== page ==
For organizations serious about improving employee experience across the board, a performance management platform is essential.


Surveys can be easily dispatched throughout the organization to get quick, relevant data about specific areas of the employee experience. 

For example, if you’re noticing that your recruitment process isn’t up to par, or you have a concerning spike in turnovers in the first 90 days of an employee’s tenure, you could send out surveys asking for feedback on that process.


If you want to get a ton of data about a specific employee’s experience with your organization, there’s nothing better than interview. You can tailor your questions specifically to the area of the employee experience you’re trying to explore and use dedicated one-on-one time to get all these questions answered.

There are two challenges with this method, however:

  • Time: It takes significantly more time to interview employees—both for the interviewer and the interviewee—than it would to send an engagement survey or use a performance management platform.
  • Applicability: While an interview will give you lots of information about that employee’s experience with your organization, the insights derived from it might not apply to the broader workforce. There are tons of factors that can make a specific employee’s experience unique to them, meaning you’d have to get a significant amount of interviews done to get insights that apply to everyone.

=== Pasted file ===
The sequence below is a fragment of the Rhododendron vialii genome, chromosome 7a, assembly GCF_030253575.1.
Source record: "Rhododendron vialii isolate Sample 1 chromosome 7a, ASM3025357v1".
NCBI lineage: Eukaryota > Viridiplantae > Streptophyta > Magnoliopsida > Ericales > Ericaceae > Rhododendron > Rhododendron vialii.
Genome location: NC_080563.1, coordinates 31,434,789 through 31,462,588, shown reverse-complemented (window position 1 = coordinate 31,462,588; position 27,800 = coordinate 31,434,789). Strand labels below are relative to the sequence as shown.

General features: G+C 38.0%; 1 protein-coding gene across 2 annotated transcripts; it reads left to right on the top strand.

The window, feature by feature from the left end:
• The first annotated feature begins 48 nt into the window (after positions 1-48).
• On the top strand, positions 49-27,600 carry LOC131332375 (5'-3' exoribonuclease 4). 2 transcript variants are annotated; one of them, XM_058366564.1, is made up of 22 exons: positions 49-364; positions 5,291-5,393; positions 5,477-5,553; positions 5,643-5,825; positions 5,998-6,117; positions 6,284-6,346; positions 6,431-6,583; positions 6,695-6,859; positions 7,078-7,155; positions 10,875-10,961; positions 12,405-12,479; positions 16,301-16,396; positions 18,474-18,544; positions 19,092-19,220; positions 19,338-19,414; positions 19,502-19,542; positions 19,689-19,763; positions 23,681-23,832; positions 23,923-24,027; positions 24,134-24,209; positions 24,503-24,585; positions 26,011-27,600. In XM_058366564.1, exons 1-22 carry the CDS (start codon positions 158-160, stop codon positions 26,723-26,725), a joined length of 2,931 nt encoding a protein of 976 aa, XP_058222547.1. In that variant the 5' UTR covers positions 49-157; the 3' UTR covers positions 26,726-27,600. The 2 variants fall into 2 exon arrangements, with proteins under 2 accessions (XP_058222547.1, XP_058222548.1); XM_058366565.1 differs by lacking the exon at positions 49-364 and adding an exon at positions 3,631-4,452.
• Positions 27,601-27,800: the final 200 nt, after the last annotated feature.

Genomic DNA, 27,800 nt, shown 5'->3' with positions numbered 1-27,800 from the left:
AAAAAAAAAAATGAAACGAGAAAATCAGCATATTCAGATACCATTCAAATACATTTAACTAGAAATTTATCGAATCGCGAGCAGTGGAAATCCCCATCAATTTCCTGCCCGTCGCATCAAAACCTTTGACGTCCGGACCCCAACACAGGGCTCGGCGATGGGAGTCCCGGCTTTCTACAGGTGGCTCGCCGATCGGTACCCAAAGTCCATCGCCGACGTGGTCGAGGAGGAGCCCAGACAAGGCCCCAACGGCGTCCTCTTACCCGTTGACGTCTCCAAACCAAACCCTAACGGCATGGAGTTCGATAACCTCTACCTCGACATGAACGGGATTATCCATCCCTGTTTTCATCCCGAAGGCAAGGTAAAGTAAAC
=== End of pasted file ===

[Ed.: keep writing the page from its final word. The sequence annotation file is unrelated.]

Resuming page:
Focus groups

Instead of getting input from individual employees, focus groups get multiple employees in a room together to represent a wider group, whether that’s your entire workforce or a specific department.

When using focus groups, you’ll usually want to bring something very specific to them. This isn’t the method for broad questions about the employee experience as a whole. If you have a specific initiative planned to improve the employee experience for a department, you might have a focus group. Similarly, if there’s an area of your employee experience you’re looking to improve on—like how people are recognized for their work—you might bring it to a focus group.

Focus groups are more personal than surveys and allow you to surface insights that might escape the more rigid structure of a survey. They also give you more perspectives than one-on-one interviews in less time, since you’re getting feedback from multiple people at once.

How to improve employee experience

So if the employee experience encapsulates every part of an employee’s relationship with your organization, even before and after they’re actually employed, where do you start? Seems overwhelming, right? Not to worry. There are some things you can do to see positive change across the board.

Focusing on employee engagement

Employee engagement is a key factor in the employee experience, and it has a profound impact on the business as a whole, too. From improving the way you recognize work to how leadership communicates with the rest of the organization, employee engagement is essential. Gallup research, comparing teams with high average employee engagement with teams with low engagement, found massive differences: